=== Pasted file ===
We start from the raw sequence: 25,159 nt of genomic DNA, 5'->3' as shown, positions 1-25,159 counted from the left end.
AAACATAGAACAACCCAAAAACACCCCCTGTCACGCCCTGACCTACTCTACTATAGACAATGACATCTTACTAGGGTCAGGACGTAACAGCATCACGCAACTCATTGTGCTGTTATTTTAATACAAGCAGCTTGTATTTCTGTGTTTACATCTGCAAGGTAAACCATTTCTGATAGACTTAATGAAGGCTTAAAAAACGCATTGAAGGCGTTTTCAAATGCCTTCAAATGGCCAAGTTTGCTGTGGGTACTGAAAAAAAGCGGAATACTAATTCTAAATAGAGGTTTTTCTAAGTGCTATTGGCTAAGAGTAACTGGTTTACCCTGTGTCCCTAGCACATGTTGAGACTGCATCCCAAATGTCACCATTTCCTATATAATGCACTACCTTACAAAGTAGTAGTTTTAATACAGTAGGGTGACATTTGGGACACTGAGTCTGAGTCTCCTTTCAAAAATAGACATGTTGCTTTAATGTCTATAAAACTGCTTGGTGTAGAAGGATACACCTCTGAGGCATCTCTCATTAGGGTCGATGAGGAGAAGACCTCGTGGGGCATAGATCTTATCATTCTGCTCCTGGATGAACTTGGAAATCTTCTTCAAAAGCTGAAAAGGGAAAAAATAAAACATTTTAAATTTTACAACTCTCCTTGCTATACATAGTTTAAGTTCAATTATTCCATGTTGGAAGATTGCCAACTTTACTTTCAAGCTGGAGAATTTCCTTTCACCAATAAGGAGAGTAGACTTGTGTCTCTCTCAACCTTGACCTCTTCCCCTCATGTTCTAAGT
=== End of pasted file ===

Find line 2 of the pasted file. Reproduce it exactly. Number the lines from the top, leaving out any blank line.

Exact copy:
AAACATAGAACAACCCAAAAACACCCCCTGTCACGCCCTGACCTACTCTACTATAGACAATGACATCTTACTAGGGTCAGGACGTAACAGCATCACGCAACTCATTGTGCTGTTATTTTAATACAAGCAGCTTGTATTTCTGTGTTTACATCTGCAAGGTAAACCATTTCTGATAGACTTAATGAAGGCTTAAAAAACGCATTGAAGGCGTTTTCAAATGCCTTCAAATGGCCAAGTTTGCTGTGGGTACTGAAAAAAAGCGGAATACTAATTCTAAATAGAGGTTTTTCTAAGTGCTATTGGCTAAGAGTAACTGGTTTACCCTGTGTCCCTAGCACATGTTGAGACTGCATCCCAAATGTCACCATTTCCTATATAATGCACTACCTTACAAAGTAGTAGTTTTAATACAGTAGGGTGACATTTGGGACACTGAGTCTGAGTCTCCTTTCAAAAATAGACATGTTGCTTTAATGTCTATAAAACTGCTTGGTGTAGAAGGATACACCTCTGAGGCATCTCTCATTAGGGTCGATGAGGAGAAGACCTCGTGGGGCATAGATCTTATCATTCTGCTCCTGGATGAACTTGGAAATCTTCTTCAAAAGCTGAAAAGGGAAAAAATAAAACATTTTAAATTTTACAACTCTCCTTGCTATACATAGTTTAAGTTCAATTATTCCATGTTGGAAGATTGCCAACTTTACTTTCAAGCTGGAGAATTTCCTTTCACCAATAAGGAGAGTAGACTTGTGTCTCTCTCAACCTTGACCTCTTCCCCTCATGTTCTAAGT